Tips for Being in Touch with Inner Motivations

  • question why you want to be a solopreneur

  • celebrate each step forward towards your big picture goals

  • write out monthly and yearly goals

  • meditate on how goal achievement looks, feels, sounds, smells, tastes

  • revisit  / revise your motivations every years as your business grows

 

 

Business Mindedness

 

While being business minded is itself part of having the entrepreneurial personality, it is also a distinct quality of its own. Being business minded has to do with how you approach your work space and work day. If you work from home, as many solopreneurs start out doing, or do for their entire career, it is especially important to have a dedicated space that is just for work and off limits to pets and family alike. 

 

Other aspects of business mindedness have to do with how we "behave" in relation to being at work. Think about the written and subtle rules of behavior you had to comply with when you were an employee, such as showing up on time, whether leaving for lunch was allowed, how you answered the phone or greeted customers and co-workers, when you were expected to turn in reports, how organized your work space had to be, and so on.  Setting up your own workplace rules might include never doing laundry during work hours, only checking email at the start of the day, and making your work week be Tuesday noon through Saturday noon.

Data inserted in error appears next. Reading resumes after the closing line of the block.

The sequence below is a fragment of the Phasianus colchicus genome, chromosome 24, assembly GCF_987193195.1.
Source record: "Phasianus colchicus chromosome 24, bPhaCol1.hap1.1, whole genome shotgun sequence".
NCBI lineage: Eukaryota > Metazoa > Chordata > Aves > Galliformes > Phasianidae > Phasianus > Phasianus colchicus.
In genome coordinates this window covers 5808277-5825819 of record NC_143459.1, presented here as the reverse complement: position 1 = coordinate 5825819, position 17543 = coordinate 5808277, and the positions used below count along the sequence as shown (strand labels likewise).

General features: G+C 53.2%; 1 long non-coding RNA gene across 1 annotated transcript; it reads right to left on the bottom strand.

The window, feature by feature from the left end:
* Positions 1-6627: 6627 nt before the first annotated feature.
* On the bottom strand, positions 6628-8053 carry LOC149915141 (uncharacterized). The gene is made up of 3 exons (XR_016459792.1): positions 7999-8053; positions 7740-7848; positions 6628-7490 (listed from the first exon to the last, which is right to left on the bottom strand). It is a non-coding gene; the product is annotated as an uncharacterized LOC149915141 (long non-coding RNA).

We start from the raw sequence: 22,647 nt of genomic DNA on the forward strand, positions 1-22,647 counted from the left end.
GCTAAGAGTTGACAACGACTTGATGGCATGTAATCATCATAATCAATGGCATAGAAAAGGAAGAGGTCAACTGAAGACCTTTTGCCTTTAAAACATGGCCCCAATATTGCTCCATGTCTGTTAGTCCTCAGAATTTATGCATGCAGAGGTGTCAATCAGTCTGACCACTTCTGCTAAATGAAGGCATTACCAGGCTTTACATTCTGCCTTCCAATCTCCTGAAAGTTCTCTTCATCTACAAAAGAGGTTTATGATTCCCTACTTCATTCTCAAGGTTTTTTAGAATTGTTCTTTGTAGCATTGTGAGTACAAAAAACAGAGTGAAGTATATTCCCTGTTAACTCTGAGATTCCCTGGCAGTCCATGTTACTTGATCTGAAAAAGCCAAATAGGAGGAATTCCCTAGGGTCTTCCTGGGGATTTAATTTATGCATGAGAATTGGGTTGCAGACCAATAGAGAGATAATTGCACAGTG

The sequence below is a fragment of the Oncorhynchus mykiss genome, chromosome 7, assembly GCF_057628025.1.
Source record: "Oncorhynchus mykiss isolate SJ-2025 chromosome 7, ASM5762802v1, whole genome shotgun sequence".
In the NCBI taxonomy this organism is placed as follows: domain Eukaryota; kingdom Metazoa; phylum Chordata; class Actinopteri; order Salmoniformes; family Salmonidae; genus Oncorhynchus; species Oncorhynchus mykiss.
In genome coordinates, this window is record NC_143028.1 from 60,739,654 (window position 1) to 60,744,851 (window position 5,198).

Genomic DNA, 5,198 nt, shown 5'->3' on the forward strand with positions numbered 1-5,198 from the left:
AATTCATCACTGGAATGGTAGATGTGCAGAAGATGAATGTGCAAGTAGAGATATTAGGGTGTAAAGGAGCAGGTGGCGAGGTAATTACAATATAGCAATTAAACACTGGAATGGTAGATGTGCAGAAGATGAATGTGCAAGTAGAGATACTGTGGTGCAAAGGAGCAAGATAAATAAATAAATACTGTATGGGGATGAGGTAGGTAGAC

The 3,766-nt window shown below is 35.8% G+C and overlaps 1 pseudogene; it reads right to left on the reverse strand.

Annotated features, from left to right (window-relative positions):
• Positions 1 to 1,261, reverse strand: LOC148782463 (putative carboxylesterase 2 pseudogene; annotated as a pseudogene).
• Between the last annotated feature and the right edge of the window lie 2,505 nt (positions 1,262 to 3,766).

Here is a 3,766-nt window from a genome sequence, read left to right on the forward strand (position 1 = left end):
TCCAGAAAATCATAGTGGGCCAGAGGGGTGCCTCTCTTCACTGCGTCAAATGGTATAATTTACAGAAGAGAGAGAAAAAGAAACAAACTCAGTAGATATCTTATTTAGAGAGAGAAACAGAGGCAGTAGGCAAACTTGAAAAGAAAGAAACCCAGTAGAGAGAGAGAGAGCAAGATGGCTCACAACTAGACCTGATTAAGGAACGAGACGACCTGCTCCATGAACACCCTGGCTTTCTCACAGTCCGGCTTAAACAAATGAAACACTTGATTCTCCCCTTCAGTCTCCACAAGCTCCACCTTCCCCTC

As a solopreneur you are perfectly free to make up your own rules, and it is to your advantage to have some to keep the work flow organized and productive. It's guaranteed that no business succeeds when operating by whim and chaos.

 

Tips for Cultivating Business Mindedness

  • ask other solopreneurs for their personal work rules or habits

  • decide when to do bookkeeping and stick to it

  • outline your process as if needing to explain it to clients, or attorneys

  • have a reason for the way you spend every hour "on the job"

  • spend time on things that either get you clients or serve your clients

My final tip for success is to take the assessment for solopreneur readiness and find out how you stack up against the key requirements for this demanding way of life.

 

 

 

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​I ​​do two basic things when I work with people:

I bring 40 years of experience and training​ to bear on the projects or situations at hand, and

I strive to problem solve with the best of my expertise in order to satisfy the client's needs.